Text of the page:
Here's Why The U.S. Government Is Warning Against Traveling To Cuba

Photo: Getty Images.
In the latest blow to the already shaky relationship between the United States and Cuba, the government is warning Americans against traveling to the Caribbean nation and is ordering 60% of the U.S. embassy personnel to leave the island.
The measures are being taken in the wake of a series of mysterious "sonic attacks" against the embassy in the past year, which have left at least 21 people hurt. The perpetrators and the cause of the attacks remain unknown, despite an in-depth investigation by the FBI. (Other experts have argued that the "attacks" might have been accidental, due to some faulty surveillance devices or sonic weapons.) Those affected suffered significant injuries, ranging from dizziness and hearing loss to cognitive issues.
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The State Department is asking all "non-essential" personnel and their respective families to leave the island for the time being. Since only emergency staff will remain in the country, routine visa functions for Cubans seeking to travel to the United States will no longer be conducted on the island. Instead, Cuban nationals will need to apply for visas at embassies in other countries.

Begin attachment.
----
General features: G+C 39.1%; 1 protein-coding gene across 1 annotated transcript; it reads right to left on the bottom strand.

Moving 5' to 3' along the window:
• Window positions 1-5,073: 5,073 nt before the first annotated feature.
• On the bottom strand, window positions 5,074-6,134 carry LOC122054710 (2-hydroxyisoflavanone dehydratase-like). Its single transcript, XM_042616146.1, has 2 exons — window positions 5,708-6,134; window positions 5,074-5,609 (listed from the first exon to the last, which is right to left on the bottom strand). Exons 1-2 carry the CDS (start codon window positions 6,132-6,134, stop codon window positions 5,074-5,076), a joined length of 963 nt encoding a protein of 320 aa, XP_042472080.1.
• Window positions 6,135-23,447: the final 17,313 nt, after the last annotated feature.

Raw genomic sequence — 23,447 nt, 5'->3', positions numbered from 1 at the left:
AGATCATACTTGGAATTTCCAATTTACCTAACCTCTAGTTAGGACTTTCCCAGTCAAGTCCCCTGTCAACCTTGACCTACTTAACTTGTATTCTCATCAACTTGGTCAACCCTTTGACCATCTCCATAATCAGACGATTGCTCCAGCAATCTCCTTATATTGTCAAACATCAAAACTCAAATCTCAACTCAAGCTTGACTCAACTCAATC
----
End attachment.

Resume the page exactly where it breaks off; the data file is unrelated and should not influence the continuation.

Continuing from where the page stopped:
The department is also extending an advisory warning to American citizens who travel to Cuba because some of the incidents took place in hotels where U.S. staff were temporarily staying. No tourist has been harmed yet, so the warning is a preventative measure.
"We have no reports that private U.S. citizens have been affected, but the attacks are known to have occurred in U.S. diplomatic residences and hotels frequented by U.S. citizens," Secretary of State Rex Tillerson said in a statement. "The Department does not have definitive answers on the cause or source of the attacks and is unable to recommend a means to mitigate exposure."
The Cuban government has denied being involved in the incidents, and it's unclear how pulling back the embassy staff and issuing the travel warning might affect its delicate relationship with the U.S.
Back in June, Trump reversed many of the Obama administration's policies on Cuba, restoring some travel and economic restrictions that had been lifted by his predecessor as part of diplomatic re-engagement between the two countries.
"America has rejected the Cuban people's oppressors," Trump said at the time. "They are rejected officially today — rejected."
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